Those flat owners owning whose flats have a long lease (granted for more than 21 years) have the right to try and take over the management duties of the block they live in, unless:
• The property is owned by a local authority
• There is a large residential part of the property
• There are fewer than 5 flats in a block with a resident landlord
In order to do this, leaseholders will need to establish a Right to Manage Company and must then invite all other leaseholders to join it. One the company includes a minimum of half of the leaseholders a claim notice should be served on the landlord 2 weeks later giving 16 weeks notice. The landlord can serve a counter-notice within 4 weeks, if so the Leasehold Valuation Tribunal [ LVT] will be required to step in.
Once the company is receives the right to manage, all management responsibilities must be handed over by the freeholder as soon as possible. Whilst the freeholder will still be responsible for flats and retains the right of forfeiture but responsibility for maintenance and other services is handed to the company. The freeholders permission will also be required in order to assign a lease or sub-let a property. If this permission is denied the LVT may need to get involved.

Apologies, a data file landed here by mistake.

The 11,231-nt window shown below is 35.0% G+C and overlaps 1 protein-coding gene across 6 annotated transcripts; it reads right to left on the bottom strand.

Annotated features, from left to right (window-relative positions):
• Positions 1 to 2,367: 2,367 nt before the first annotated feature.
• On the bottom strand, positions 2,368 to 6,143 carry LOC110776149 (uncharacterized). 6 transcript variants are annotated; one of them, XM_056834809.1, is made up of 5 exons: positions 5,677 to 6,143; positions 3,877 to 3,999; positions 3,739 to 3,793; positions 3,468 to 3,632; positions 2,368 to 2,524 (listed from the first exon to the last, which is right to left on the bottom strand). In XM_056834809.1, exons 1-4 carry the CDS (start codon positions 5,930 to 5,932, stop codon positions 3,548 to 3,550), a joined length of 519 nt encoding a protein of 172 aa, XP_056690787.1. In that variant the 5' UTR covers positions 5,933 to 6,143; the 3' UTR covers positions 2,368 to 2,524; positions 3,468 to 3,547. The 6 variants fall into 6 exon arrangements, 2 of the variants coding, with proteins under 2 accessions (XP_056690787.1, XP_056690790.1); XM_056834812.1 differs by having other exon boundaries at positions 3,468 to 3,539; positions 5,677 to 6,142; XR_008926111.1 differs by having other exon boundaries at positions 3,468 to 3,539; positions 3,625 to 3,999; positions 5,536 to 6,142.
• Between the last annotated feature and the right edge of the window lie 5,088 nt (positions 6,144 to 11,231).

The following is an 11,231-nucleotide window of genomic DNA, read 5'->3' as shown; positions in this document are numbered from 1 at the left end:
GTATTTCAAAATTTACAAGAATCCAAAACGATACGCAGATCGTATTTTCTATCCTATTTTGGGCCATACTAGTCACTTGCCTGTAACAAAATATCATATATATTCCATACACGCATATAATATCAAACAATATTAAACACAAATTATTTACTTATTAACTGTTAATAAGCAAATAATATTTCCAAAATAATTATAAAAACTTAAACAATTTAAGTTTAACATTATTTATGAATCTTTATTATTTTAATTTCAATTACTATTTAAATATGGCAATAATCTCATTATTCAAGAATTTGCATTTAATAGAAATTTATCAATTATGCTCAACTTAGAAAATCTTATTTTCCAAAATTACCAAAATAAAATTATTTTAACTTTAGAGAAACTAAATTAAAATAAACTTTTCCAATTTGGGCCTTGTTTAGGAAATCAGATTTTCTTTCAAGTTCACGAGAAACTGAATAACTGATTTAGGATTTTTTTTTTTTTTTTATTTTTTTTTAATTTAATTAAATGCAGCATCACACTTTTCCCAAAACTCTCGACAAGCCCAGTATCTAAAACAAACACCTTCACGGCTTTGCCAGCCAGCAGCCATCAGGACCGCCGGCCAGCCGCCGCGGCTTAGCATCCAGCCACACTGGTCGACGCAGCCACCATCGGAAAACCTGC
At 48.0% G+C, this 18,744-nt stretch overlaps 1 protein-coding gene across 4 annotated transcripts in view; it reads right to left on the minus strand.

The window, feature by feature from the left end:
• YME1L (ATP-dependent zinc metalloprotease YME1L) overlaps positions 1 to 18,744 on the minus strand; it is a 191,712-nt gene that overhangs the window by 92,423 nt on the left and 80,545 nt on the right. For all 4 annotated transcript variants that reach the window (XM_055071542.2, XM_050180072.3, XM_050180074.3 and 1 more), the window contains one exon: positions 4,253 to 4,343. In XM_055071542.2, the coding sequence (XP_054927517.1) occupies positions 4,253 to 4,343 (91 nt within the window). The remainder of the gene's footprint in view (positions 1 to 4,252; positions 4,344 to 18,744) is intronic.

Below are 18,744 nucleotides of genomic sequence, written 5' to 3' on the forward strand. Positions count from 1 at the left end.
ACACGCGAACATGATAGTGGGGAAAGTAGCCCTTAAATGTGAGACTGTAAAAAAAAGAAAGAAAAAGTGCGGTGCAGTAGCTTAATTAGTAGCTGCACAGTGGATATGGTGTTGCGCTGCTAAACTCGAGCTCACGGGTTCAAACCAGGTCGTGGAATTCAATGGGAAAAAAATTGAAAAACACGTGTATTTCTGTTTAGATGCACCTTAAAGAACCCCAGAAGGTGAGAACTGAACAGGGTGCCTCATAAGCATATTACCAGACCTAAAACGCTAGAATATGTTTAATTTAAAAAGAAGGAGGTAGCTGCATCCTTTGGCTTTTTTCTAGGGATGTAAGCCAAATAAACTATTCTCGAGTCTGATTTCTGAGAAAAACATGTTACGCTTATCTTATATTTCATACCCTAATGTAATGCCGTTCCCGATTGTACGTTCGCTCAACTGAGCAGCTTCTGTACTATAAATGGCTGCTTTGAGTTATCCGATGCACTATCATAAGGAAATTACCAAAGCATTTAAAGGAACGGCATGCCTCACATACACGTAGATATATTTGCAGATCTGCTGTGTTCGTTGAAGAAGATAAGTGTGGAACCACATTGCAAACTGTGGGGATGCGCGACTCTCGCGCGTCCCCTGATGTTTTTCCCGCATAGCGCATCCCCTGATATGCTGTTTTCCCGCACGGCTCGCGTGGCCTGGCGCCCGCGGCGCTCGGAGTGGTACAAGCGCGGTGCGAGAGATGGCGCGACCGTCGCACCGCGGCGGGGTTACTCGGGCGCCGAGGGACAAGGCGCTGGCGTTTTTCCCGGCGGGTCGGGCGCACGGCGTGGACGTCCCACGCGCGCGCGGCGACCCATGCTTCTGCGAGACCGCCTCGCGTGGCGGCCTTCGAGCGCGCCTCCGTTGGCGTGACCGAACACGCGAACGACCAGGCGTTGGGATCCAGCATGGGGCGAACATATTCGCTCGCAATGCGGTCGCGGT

The right to manage seems appealing but there are downsides. The main problem is enforcement because leaseholders who perhaps have not paid a service charge or have breached their lease may not respect the authority of other leaseholders. It can also be awkward for leaseholders to take action against a neighbour.
Problems are also caused by the fact that a Right to Manage company relies on members spending their spend time administrating and maintaining the property. This can be very straightforward where two or three flats are involved but in the case of large blocks of flats, it is likely that not all of the members will pull their weight leading to arguments.
Keeping good ties with the freeholder can prove to be very challenging and the freeholder ultimately retains the right to pursue forfeiture action. Such action enables approaching the court to effectively terminate a lease and evict the leaseholder for a breach of the terms of their lease. A section 146 notice must first be served which details the nature of the breach, what the leaseholder can do to prevent further action and if/how much compensation must be paid. The LVT rarely grants such action though and leaseholders can seek relief from a court.
Leaseholders who do not wish to run the block themselves but are dissatisfied with their freeholder’s management can try to get a managing agent put in charge instead. In order to do this, the freeholder must be served with a notice stating that unless management improves, the LVT will become involved. The LVT can then instate a managing agent if they are convinced by the leaseholder’s case.
If the freeholder breaches the lease by failing to perform a management duty for example, the leaseholder can sue the freeholder. However, in most cases, freeholders bring claims against leaseholders, usually often because of unpaid ground rents or service charges. When a lease is breached, compensation is usually demanded by the court and the losing side often has to cover the other side’s legal fees.
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